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newbie question- sorry!!!


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Hello everyone! This is my first real guitar finishing job, and I'm looking for a good budget finish that will look real- you know, very shiny and durable, but relatively non toxic and hopefully easy to apply. I have a large shop with a million woodworking tools, but as far as finishing all I have is a low quality compressor and a can of miniwax polyurethane. Does anyone have any suggestions? Thanks for your help!

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Well if it's shine he's looking for, Danish oil won't have it...unless you shoot lacquer or poly over it. I just saw Varathane (the plasticoat stuff) in spray cans that had all kinds of clears for woods...they have come a long way since I first used their brush on stuff 30 years ago...I'm sure their stuff will give a nice glossy wood look easily. I'm almost sure it's poly...Vara(polyure)thane.

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Please take your hands off the minwax!!! That's not what they mean when they say spraying poly.. they are talking about automotive paint. I've never had good luck with the minwax stuff, it's great for funiture but that's about all. You can use it, but you did say you wanted a real good looking shiny finish. Minwax takes too long too cure also which isn't good. As far as getting a paint that isn't toxic, I really don't think you'll find one that's not, so wear a good respirator.

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Merci Saber, but of course you're right...yet G_urr_A was implying that in his post. And given how close I live to france (on sundays many ppl just have a quick drive across the border to get fresh baguettes for breakfast) I must admit that my french has suffered greatly since I'm out of school and have to do with much more English speaking people then French speakers. French was my first foreign language, but English has become something like my 2nd native tongue due to excessive use of the internet, music and in the beginning greatly to watching subtitled british comedies ;-)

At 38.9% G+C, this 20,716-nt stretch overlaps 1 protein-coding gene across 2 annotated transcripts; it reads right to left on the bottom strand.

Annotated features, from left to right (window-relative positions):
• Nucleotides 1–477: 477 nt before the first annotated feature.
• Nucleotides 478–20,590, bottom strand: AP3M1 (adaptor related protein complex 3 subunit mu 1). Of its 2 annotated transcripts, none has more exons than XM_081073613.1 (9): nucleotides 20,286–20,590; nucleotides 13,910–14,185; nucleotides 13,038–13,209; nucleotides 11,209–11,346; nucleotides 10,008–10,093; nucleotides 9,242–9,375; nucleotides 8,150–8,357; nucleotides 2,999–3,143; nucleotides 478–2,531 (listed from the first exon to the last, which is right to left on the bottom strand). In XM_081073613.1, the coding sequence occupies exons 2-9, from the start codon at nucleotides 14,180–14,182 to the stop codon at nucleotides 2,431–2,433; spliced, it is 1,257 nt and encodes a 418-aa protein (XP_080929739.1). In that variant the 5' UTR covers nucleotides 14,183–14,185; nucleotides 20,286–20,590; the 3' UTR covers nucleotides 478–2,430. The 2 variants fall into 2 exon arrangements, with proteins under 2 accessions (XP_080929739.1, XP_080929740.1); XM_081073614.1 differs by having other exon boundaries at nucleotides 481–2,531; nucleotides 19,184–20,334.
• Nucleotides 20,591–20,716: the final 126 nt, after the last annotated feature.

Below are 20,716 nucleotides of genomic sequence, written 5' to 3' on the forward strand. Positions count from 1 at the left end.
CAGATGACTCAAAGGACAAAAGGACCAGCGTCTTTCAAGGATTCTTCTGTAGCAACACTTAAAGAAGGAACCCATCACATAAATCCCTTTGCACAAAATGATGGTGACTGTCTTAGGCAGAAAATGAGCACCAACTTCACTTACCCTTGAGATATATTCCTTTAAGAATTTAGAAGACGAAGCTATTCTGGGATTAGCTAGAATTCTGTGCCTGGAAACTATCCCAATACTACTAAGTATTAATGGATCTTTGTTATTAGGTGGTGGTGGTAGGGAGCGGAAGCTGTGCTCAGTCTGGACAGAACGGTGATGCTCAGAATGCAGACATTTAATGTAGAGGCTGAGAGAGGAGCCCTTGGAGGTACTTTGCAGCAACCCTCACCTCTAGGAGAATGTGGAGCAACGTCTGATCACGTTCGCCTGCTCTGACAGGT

so long

ace

P.S.: Derek, what you meant was "vive les restaurants" :D

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uhm... i thought it was n'est pas. as in the verb etre....

You have the right verb but "n'est pas" means "is not" whereas "N'est-ce pas?" means "Is it not?" or "Isn't it?"

To get back on topic (I'm starting to feel guilty about contributing to the hijack), I'm planning on trying the Varathane Diamond clear finish on the back of a maple Ibanez Wizard 2 neck that I reshaped to my liking (I'm too used to the original thinner Wizard neck). It's not supposed to yellow like the original Varathane Clear satin finish that I used years ago on a Fender maple neck and even that finish came out quite nice and durable. I also scalloped the Wizard's fretboard thanks to Brians excellent tutorials (that's what I got this neck for in the first place). I've finally tried playing a scalloped fretboard after all these years of wondering what John McLaughlin was making a fuss about. Initially it felt kind of strange but after a few days I'm starting to love the wide effortless vibrato that it allows. There's no friction to impede the exact expressivity (I think this is the word's correct use but won't guarantee it :D ) that your brain wants your fingers to convey. Oops, am I hi-jacking? I'm incorrigible. B)

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uhm... i thought it was n'est pas. as in the verb etre....

You have the right verb but "n'est pas" means "is not" whereas "N'est-ce pas?" means "Is it not?" or "Isn't it?"

first of all, thanks for clearing up the french thing. I had a test today...oh ****.

But second of all, to not hijack. Can you pick up varathane aerosol spray clear coats anywhere? Home Depot, Canadian tire etc? I don't remember seeing anything like that.

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Maybe its Nez Perce...?

...and like Brian said, the Minwax will do just fine if you wait long enough for the cure. Like, a month or two (not that long if you have a day job...). Then it'll polish up quite nice.

For my clear coats I've been using fast-dry polyurethane (not the water-based "polycrylic" stuff which ambers more) in off-the-shelf spray cans from the Depot, 15-20 minutes between coats, 6-8 coats applied with the body lying flat (not hanging), about 1 can will cover the entire body (but also sputters when it gets low...). It is a thin coat, but won't impede the resonance and polishes up nicely.

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